CHEROKEE SHELL MUSEUM, ABACO: “GIFTS FROM THE SEA”


Cherokee Shell Museum, Abaco Bahamas / Gifts from the Sea / Cinder Pinder

CHEROKEE SHELL MUSEUM, ABACO: “GIFTS FROM THE SEA”

One of the smallest museums in the world has just opened on April 15 in the picturesque settlement of Cherokee on Abaco, Bahamas. Other contenders for the title include the MmuseumM in New York, housed in an elevator shaft (look through glass window + audio guide); a converted red telephone kiosk in Warley, Yorkshire UK dedicated to local history (one visitor at a time); and a tiny shed of 134 sq ft in Arizona featuring what might broadly be called ‘ephemera’, including a Beatles poster…

Cherokee Shell Museum, Abaco Bahamas / Gifts from the Sea / Abaconian

Whatever the size comparisons, the new shell museum is beyond doubt the very best one in the Bahamas, not least because it is the only one. “Gifts from the Sea” is housed in the former 1950s telegraph office that ceased to operate in 1987 and had fallen into disrepair. Leased from BTC for a nominal rent, the little building was restored, and given a smart new roof and a complete makeover. The new museum provides the perfect space for displaying a selection of the wonderful shells to be found in Abaco waters.

Cherokee Shell Museum, Abaco Bahamas / Gifts from the Sea / Cinder Pinder

The whole community has got behind this project, which is the vision and creation of Curator Lee Pinder. Derek Weatherford fitted cabinets for the exhibits, and artist Jo-Ann Bradley has painted a fabulous interior Cherokee-themed mural as a fitting backdrop to the displays.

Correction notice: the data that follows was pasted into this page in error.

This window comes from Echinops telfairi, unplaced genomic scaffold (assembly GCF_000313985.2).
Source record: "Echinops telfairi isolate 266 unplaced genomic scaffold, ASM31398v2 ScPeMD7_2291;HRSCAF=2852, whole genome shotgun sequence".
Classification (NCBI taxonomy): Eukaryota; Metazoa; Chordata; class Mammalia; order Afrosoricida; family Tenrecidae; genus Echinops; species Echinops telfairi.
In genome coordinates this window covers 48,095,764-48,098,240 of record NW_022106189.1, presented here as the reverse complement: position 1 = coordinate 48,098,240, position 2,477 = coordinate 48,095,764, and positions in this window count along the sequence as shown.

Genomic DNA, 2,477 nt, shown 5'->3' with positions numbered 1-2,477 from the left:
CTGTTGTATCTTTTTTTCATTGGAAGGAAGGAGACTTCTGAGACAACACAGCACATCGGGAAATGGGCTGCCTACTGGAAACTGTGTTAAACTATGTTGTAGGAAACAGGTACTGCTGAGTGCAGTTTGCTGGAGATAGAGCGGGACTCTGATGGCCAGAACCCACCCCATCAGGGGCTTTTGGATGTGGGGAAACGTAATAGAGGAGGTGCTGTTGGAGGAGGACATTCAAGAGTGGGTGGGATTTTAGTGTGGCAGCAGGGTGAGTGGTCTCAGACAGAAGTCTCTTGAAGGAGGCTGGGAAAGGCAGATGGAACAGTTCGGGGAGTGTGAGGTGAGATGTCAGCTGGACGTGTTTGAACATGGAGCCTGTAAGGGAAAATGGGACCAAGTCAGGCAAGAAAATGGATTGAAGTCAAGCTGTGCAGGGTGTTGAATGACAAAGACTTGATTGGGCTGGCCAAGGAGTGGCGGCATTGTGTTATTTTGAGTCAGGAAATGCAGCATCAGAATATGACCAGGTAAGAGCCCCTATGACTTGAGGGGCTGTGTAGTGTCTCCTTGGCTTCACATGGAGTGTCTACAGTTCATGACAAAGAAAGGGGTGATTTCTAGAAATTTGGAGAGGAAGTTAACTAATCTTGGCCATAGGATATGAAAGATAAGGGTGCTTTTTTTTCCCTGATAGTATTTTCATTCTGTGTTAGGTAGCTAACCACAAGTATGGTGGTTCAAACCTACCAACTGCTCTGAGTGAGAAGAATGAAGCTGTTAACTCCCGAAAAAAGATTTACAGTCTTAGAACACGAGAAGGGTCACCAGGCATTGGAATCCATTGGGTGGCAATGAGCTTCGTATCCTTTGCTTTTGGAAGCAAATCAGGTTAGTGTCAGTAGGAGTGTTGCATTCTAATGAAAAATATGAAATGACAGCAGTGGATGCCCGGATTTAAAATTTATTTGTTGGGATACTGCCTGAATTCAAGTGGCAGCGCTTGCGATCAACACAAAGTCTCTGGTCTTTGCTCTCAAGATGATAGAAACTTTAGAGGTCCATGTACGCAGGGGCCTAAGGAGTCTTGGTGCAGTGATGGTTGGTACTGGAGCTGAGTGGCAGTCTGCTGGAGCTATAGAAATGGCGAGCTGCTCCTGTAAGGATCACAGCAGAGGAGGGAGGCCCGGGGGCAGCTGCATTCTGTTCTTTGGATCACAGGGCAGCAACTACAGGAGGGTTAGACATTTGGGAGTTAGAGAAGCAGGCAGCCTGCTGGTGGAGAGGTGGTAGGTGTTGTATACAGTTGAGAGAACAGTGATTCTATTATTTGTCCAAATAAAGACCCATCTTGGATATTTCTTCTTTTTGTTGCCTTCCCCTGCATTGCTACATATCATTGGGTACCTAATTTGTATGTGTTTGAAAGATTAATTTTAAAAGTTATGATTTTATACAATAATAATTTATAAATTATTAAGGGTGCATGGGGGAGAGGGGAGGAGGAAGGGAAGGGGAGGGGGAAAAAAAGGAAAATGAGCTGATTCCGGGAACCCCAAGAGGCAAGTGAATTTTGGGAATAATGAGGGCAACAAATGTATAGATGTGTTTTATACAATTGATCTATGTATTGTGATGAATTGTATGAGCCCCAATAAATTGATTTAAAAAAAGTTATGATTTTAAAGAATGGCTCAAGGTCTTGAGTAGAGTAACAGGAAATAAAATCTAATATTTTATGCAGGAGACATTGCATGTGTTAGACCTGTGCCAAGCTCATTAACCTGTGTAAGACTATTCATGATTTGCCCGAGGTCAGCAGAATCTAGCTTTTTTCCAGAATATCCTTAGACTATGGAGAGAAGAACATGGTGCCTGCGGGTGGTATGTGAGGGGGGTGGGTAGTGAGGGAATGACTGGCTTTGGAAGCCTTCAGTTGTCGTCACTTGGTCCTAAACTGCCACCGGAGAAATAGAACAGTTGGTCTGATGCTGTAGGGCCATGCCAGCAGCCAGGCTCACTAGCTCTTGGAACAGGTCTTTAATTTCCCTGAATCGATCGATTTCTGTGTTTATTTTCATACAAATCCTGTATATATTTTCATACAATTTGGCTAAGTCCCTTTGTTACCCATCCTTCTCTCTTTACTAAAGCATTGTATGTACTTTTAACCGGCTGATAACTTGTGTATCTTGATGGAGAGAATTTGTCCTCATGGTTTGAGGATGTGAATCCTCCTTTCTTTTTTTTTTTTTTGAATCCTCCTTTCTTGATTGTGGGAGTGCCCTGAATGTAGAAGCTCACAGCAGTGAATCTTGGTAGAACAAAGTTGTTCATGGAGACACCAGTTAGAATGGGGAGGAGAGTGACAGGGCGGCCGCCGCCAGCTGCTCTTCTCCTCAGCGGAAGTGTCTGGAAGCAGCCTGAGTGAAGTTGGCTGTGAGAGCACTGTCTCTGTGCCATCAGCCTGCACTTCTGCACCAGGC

Cherokee Shell Museum, Abaco Bahamas / Gifts from the Sea / Cinder Pinder

The exhibition shows more than 200 shells, each catalogued with its Latin and common name, and clearly labelled in the display. Most were found locally; a few are from further afield. Some specimens are very rare. It is hoped to expand the collection as people make shell donations to the museum. 

Cherokee Shell Museum, Abaco Bahamas / Gifts from the Sea / Abaconian

The building has a door at each end to give natural light and provide a ‘walk-through’ arrangement, which will make viewing in the confined space easier. Entry is free but there’s a glass jar for donations towards the upkeep of the museum. I’m guessing here, but I reckon donations that are made ‘outside the jar’ (so to speak) are very welcome too…

Museum Curator Lee PinderCherokee Shell Museum, Abaco Bahamas / Gifts from the Sea / Cinder Pinder

The opening ceremony took place on Easter Saturday, when Cherokee resident Rev. Bateman Sands performed the official ribbon cutting ceremony preceded by a prayer at precisely 12 noon. As Jennifer Hudson in an Abaconian article points out, he was the ideal person for the task, having been “the first telegraph operator in Cherokee Sound, working in the little building using Morse code and in charge of the one and only telephone in the settlement until 1987 when the new BTC building was opened”.

Cherokee Shell Museum, Abaco Bahamas / Gifts from the Sea / Cinder Pinder

The shell museum is not left open all the time, but visitors are welcomed and private tours can be arranged by calling 475-7868.

Cherokee Shell Museum, Abaco Bahamas / Gifts from the Sea / Cinder Pinder

To see a selection of the many types of Abaco shells, check out my shell page HERE

Sources and Credits: Bradley Albury / Jennifer Hudson / Abaconian; Cindy James Pinder for her great photos

Sand dollar, Abaco (Rolling Harbour)

STARK’S “HISTORY OF & GUIDE TO THE BAHAMAS”


047-copy

STARK’S “HISTORY OF & GUIDE TO THE BAHAMAS”